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Arlington House - The Robert E. Lee Memorial

Overlooking Washington, D.C. and the Potomac River, the Arlington House is preserved as a memorial to Robert E. Lee, who spent 30 years of his life there. The house was originally built by George Washington Parke Custis, grandson of Martha Washington by her first marriage to Daniel Park Custis. Built upon an 1,100-acre tract of land which Custis had inherited, the mansion was intended as a living memorial to George Washington. Work began on the Greek revival structure in 1802 and took 16 years to complete.

George Washington Parke Custis had one surviving daughter, Mary Anna. In 1831, she married her childhood sweetheart and distant cousin, Robert E. Lee. For 30 years until the American Civil War, Arlington House, and all the land that is today Arlington National Cemetery, would be the Lees' home.

The Arlington House, designed by English architect
George Hadfield
courtesy of the National Park Service

Biographical Highlights

Robert E. Lee was born on January 19, 1807, at Stratford Hall, in Westmoreland County, Virginia. His father, "Light Horse Harry" Lee, was a Cavalry officer during the Revolutionary War and a three-term Virginia Governor. At age 13, Robert attended the Alexandria Academy, and later transferred to the West Point Military Academy in New York.

In June of 1831, while serving as Second Lieutenant of Engineers at Fort Monroe, Virginia, Lee married Mary Anna. In 1846 he served in the Mexican-American War and in 1852 was appointed superintendent of the U.S. Military Academy at West Point, his alma mater. After his father-in-law died in 1857, he returned to live at Arlington House.

In 1861, on the eve of the Civil War, Lee was offered the position of General of the United States Army. His personal connections with the South caused him to sever his military affiliations with the United States and join the Confederate States. After serving in western Virginia and South Carolina during the first year of the war, Lee was called to Richmond in March of 1862 and became Jefferson Davis' top military adviser. In June of that year, Lee assumed command of the Army of Northern Virginia; in September, he launched his first invasion of the north which culminated with the Battle of Antietam; and in  December, he repulsed Union advances at Fredericksburg.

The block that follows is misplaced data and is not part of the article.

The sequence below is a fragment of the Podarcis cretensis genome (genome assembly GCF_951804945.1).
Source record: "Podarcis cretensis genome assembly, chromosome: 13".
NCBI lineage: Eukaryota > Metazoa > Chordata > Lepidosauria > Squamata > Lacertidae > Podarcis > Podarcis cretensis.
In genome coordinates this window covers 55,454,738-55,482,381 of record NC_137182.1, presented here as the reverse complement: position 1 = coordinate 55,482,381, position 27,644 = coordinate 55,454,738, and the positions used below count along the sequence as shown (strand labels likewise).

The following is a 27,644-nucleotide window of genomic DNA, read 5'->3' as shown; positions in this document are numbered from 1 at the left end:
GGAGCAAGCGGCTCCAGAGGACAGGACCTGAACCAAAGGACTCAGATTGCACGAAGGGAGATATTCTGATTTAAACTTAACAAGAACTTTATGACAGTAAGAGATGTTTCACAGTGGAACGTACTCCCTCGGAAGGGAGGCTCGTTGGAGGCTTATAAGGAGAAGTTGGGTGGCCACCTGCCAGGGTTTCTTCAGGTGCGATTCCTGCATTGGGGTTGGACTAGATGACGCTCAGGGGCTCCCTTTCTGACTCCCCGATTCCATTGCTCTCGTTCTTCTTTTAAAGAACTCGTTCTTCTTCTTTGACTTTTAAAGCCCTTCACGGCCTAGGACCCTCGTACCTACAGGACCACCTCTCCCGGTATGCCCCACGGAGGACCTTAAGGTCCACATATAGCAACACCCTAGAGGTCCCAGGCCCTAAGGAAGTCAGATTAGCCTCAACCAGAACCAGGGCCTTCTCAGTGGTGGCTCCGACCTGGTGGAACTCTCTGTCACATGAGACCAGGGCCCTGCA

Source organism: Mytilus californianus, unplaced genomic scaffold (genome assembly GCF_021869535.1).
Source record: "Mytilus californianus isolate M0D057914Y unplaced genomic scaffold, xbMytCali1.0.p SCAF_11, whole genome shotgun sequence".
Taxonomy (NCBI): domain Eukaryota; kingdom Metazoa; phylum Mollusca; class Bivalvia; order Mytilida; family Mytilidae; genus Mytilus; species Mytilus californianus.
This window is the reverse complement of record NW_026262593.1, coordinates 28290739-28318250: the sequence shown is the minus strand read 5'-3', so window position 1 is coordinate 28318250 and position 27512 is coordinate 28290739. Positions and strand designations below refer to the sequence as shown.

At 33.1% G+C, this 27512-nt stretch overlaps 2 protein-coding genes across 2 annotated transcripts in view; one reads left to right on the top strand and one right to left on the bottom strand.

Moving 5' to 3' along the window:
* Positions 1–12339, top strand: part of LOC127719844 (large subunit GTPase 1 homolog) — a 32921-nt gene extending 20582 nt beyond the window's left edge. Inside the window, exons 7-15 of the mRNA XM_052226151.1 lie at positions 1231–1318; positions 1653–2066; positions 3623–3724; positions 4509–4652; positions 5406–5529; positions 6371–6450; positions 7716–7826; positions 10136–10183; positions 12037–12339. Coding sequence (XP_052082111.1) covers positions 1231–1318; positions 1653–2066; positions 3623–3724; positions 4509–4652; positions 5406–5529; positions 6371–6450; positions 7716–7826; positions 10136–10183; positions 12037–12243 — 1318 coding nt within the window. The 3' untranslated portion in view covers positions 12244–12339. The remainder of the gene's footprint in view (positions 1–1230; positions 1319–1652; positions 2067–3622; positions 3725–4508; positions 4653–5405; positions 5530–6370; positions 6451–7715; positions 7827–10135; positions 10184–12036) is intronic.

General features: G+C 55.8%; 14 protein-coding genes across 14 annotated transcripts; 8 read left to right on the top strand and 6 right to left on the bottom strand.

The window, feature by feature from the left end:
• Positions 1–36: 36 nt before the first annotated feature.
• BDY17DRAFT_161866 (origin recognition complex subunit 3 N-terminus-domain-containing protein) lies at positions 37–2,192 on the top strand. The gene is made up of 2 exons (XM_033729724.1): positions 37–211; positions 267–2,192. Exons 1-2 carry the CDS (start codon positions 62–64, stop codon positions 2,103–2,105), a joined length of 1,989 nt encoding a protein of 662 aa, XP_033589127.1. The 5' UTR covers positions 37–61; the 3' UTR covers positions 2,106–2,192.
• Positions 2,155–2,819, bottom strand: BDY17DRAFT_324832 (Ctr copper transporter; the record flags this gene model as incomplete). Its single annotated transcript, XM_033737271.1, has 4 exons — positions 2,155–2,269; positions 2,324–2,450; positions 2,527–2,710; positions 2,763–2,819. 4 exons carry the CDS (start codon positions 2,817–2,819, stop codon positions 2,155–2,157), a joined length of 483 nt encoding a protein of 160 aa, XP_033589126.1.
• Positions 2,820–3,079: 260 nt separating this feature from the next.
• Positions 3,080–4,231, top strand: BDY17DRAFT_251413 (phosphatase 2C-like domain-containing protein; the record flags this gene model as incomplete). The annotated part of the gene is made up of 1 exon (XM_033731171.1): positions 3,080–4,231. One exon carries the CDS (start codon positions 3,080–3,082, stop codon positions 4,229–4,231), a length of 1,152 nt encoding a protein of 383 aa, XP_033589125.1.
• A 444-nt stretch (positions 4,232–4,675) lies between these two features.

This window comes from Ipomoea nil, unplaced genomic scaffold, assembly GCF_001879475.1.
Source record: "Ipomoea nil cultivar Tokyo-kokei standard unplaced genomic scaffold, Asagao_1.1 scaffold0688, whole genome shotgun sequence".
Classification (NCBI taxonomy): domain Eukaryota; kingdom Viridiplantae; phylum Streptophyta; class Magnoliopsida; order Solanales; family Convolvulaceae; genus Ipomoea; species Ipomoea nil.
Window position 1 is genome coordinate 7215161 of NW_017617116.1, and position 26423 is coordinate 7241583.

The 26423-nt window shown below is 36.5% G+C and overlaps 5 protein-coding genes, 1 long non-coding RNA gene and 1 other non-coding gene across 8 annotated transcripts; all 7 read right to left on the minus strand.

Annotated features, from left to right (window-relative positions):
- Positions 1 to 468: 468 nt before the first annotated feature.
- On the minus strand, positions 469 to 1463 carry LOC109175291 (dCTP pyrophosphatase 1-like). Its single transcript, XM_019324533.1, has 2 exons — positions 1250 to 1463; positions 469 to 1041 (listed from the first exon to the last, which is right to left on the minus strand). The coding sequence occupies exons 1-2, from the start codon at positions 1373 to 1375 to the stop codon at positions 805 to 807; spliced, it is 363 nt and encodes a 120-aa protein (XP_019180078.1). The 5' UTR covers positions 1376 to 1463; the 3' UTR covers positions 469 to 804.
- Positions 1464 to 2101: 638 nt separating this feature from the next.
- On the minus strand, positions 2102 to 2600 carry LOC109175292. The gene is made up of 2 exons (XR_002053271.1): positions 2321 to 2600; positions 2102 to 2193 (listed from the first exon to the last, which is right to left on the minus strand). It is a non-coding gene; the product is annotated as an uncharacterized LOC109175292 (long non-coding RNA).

photograph courtesy of the Arlington National Cemetery
In May of 1863, Lee's victory at Chancellorsville, regarded by many as his greatest generalship of the Civil War, paved the way for the Battle of Gettysburg, which was fought two months later. In February of 1865, Lee was named Commander in Chief of all Confederate forces, but this came to an end two months later with the surrender at Appomattox.

Following the Civil War, Lee accepted the presidency of Washington College in Lexington, Virginia, and lived there until his death on October 12, 1870. After his death, his name was joined with that of his lifelong hero, and Washington College became Washington and Lee University.

Visiting the National Memorial

The Arlington House provides an intimate look at life before and after the Civil War, and has has been restored with many furnishings from the period, including many originally owned by the Lees. The Memorial is only a 10-minute walk from the Arlington National Cemetery. Visitors can tour the house with a self-guiding brochure or arrange for a one-hour guided group tour by calling in advance. The house is also a stop on Tourmobile's Arlington Cemetery tour. The Memorial is open from 9:30 a.m. to 6 p.m., from April through September and 9:30 a.m. to 4:30 p.m., from October through March. Admission is free. For further information, call 703-557-0613.

Other useful resources:

Civil War National Parks - includes links to all the national parks that commemorate the Civil War.

Gettysburg Discussion Group - includes links to Lee's letters, orders, and other historical papers.

Virginia State Parks Division - Includes descriptive information on state parks, calendar of events, outdoor adventures, hunting, fishing, camping, and volunteer opportunities.


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